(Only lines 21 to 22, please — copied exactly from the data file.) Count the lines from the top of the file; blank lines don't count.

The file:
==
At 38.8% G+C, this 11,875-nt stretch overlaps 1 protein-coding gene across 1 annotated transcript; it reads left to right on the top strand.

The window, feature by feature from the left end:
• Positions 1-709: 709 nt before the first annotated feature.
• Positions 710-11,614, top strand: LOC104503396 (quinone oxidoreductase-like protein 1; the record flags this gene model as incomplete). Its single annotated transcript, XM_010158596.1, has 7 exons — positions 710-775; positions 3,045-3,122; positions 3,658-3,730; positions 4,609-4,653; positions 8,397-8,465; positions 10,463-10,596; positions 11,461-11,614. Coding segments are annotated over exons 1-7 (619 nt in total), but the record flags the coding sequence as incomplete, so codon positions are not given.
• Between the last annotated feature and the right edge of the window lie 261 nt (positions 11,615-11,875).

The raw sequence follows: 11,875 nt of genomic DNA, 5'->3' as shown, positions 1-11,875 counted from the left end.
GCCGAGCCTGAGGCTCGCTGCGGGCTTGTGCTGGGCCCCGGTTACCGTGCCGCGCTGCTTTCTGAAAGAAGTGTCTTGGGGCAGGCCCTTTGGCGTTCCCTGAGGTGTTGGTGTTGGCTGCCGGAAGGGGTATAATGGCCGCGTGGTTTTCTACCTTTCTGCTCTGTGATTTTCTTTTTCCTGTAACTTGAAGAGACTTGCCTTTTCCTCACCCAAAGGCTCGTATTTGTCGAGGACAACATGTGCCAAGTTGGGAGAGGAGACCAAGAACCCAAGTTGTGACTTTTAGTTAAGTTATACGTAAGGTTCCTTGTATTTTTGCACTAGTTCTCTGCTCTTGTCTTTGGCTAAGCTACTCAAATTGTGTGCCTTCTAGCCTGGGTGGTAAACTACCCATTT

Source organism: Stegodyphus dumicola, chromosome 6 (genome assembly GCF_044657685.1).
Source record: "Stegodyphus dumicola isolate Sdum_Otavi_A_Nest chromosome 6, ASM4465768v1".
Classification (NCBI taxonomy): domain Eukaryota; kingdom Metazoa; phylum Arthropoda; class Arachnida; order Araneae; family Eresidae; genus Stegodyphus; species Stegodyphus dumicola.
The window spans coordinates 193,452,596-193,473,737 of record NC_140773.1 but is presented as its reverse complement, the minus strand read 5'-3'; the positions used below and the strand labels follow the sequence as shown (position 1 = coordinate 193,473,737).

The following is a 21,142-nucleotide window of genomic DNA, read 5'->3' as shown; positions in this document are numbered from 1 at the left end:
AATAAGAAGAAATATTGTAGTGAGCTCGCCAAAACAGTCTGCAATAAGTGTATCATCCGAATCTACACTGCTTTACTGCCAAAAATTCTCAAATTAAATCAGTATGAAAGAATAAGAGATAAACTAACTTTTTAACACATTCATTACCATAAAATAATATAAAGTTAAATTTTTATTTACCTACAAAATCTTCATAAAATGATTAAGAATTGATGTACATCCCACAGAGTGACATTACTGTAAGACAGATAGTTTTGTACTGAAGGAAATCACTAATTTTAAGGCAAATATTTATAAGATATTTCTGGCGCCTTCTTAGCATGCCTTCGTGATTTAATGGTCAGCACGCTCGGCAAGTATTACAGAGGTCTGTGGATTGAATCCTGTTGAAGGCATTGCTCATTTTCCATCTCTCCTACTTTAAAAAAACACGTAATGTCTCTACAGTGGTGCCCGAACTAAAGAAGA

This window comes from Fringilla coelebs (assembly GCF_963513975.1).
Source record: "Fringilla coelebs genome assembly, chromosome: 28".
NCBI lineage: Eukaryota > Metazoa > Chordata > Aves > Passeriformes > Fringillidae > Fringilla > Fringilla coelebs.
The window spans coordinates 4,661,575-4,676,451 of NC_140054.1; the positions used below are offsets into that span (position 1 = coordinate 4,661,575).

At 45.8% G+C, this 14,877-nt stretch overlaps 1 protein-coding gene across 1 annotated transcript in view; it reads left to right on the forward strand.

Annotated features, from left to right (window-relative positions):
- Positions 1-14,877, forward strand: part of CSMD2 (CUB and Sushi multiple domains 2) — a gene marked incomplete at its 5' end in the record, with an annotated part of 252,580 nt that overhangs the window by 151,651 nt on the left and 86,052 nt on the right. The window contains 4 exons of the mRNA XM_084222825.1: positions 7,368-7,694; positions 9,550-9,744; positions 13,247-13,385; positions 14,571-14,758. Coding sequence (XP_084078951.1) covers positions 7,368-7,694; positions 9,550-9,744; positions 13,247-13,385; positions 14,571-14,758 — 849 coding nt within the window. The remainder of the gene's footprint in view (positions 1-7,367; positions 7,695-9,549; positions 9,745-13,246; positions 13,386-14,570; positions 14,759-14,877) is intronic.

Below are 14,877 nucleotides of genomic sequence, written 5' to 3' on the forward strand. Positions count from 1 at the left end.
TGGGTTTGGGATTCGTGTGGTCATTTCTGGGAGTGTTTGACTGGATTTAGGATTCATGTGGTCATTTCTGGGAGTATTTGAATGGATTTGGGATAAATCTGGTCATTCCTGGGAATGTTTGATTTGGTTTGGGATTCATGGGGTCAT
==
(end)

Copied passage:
Below are 14,877 nucleotides of genomic sequence, written 5' to 3' on the forward strand. Positions count from 1 at the left end.
TGGGTTTGGGATTCGTGTGGTCATTTCTGGGAGTGTTTGACTGGATTTAGGATTCATGTGGTCATTTCTGGGAGTATTTGAATGGATTTGGGATAAATCTGGTCATTCCTGGGAATGTTTGATTTGGTTTGGGATTCATGGGGTCAT